Perhaps the film's biggest claim to fame is in Caldicott and Charters, a comedy duo that would resurface in screenwriters Sidney Gilliat and Frank Launder's 1940 film Night Train to Munich. Directed by the legendary Carol Reed and admitted into the Criterion Collection last year, that drama bears many similarities to Lady including Margaret Lockwood as star. It was one of a few Gilliat-Launder movies and BBC radio serials that Caldicott and Charters turned up in, a concept tough to imagine occurring today with all the red tape and studio wrangling it might require. Actors Wayne and Radford remained a double act in other entities up until Radford's death in 1952. Caldicott and Charters, meanwhile, got a BBC mystery series in 1985. Shortly before that, in 1979, The Lady Vanishes was remade with a cast headed by Elliot Gould, Cybill Shepherd, and Angela Lansbury; a less ambiguous setting; and far less critical regard.

Hitchcock filmed one more movie from a Gilliat-Launder screenplay, 1939's Jamaica Inn, before coming to America and immediately earning notice with 1940's Best Picture winner Rebecca. It is plenty absurd that neither that film nor any of the dozens that followed won Hitchcock a competitive Oscar, but the director has obviously received recognition and admiration far more meaningful than any one gold statue. As it should be; Hitchcock was a master storyteller, who seemingly wrung more entertainment and pleasure out of the medium than anyone else in cinema history. Even an entry in his canon as relatively obscure as The Lady Vanishes is full of delights above and beyond most movies from its time.

The Lady Vanishes: The Criterion Collection Blu-ray cover art -- click to buy from Amazon.com Blu-ray Disc Details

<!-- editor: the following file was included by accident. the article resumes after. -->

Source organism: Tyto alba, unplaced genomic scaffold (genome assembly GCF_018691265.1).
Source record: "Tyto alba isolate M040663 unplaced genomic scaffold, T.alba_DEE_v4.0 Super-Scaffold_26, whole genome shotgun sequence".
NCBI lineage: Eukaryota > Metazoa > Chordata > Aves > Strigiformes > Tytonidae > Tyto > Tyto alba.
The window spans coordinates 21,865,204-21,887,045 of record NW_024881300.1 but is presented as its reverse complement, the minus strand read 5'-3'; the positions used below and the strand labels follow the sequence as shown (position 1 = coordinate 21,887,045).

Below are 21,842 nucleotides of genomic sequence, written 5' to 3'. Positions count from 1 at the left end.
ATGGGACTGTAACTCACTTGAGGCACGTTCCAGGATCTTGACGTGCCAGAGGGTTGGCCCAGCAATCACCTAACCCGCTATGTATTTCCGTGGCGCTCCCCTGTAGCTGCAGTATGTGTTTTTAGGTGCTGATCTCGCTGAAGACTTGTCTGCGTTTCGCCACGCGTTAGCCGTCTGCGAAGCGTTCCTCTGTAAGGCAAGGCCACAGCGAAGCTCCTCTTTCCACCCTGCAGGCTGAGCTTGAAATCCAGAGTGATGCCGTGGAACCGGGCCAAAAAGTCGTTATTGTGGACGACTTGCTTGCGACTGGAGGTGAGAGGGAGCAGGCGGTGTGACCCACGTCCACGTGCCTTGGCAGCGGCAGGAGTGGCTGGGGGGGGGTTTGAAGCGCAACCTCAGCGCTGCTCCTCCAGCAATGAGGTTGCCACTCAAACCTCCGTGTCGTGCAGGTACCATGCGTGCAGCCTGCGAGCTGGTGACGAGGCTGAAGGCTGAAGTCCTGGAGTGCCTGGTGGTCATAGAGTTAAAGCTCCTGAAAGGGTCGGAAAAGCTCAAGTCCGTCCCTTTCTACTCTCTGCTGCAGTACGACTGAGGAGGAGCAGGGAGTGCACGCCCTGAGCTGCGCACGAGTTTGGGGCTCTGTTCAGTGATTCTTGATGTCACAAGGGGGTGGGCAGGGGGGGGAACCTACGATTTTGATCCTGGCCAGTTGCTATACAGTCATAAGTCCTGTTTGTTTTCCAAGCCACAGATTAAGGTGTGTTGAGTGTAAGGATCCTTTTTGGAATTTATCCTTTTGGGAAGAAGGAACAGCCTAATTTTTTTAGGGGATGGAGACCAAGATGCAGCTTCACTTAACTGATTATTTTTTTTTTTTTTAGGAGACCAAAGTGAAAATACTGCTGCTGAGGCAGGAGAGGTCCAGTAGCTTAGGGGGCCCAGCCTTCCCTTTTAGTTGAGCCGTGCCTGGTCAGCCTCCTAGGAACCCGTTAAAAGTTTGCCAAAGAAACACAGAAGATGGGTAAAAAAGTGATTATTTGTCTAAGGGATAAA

1.33:1 Original Aspect Ratio
LCPM Mono 1.0 (English)
Subtitles: English
Not Closed Captioned; Extras Not Subtitled
Release Date: December 6, 2011
Single-sided, dual-layered disc (BD-50)
Suggested Retail Price: $39.95
Clear Keepcase
Still available as 2-Disc Criterion Collection DVD ($29.95 SRP)

VIDEO and AUDIO

Given the usual Criterion care, The Lady Vanishes looks good on Blu-ray without quite being instantly recognizable as high definition. The pillarboxed 1.33:1 transfer is fairly clean, but still subject to the occasional bit of wear: scratches, specks, and limited focus. Considering the film's age and modest origins (this isn't Gone with the Wind or anything), most should be pleased with the fine results, but they're not spectacular enough to cite as one of the studio's most stunning restorations.

There is less to say about the 1.0 LCPM soundtrack. The dialogue is crisper and clearer than you might expect and remains audible throughout (though, as always, Criterion offers English subtitles on the film).

In "Crook's Tour", Caldicott (Naunton Wayne) and Charters (Basil Radford) try to make sense of a German announcement within the record that endangers them. Greta Gynt is leading lady and femme fatale of "Crook's Tour" in the role of singer/spy La Palermo.

BONUS FEATURES, MENUS, PACKAGING and DESIGN

Extras, all of which appeared on the 2-disc Criterion DVD, are presented in high definition video where applicable.